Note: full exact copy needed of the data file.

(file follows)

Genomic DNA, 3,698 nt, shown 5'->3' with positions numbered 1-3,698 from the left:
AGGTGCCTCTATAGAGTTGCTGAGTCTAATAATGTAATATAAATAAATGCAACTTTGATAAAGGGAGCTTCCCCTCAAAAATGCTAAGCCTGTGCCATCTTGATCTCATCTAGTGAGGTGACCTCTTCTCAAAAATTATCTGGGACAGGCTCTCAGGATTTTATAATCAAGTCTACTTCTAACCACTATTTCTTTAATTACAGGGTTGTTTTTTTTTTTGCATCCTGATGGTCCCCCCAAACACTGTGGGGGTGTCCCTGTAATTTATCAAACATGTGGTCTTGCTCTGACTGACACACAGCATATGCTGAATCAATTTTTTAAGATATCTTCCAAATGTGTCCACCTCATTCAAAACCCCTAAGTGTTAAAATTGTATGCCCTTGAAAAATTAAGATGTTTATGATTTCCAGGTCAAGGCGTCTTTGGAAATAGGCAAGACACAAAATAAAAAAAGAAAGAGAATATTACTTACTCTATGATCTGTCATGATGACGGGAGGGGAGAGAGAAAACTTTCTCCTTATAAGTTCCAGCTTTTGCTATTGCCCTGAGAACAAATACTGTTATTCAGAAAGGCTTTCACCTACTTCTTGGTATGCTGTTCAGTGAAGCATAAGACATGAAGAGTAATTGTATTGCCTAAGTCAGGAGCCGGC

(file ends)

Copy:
Genomic DNA, 3,698 nt, shown 5'->3' with positions numbered 1-3,698 from the left:
AGGTGCCTCTATAGAGTTGCTGAGTCTAATAATGTAATATAAATAAATGCAACTTTGATAAAGGGAGCTTCCCCTCAAAAATGCTAAGCCTGTGCCATCTTGATCTCATCTAGTGAGGTGACCTCTTCTCAAAAATTATCTGGGACAGGCTCTCAGGATTTTATAATCAAGTCTACTTCTAACCACTATTTCTTTAATTACAGGGTTGTTTTTTTTTTTGCATCCTGATGGTCCCCCCAAACACTGTGGGGGTGTCCCTGTAATTTATCAAACATGTGGTCTTGCTCTGACTGACACACAGCATATGCTGAATCAATTTTTTAAGATATCTTCCAAATGTGTCCACCTCATTCAAAACCCCTAAGTGTTAAAATTGTATGCCCTTGAAAAATTAAGATGTTTATGATTTCCAGGTCAAGGCGTCTTTGGAAATAGGCAAGACACAAAATAAAAAAAGAAAGAGAATATTACTTACTCTATGATCTGTCATGATGACGGGAGGGGAGAGAGAAAACTTTCTCCTTATAAGTTCCAGCTTTTGCTATTGCCCTGAGAACAAATACTGTTATTCAGAAAGGCTTTCACCTACTTCTTGGTATGCTGTTCAGTGAAGCATAAGACATGAAGAGTAATTGTATTGCCTAAGTCAGGAGCCGGC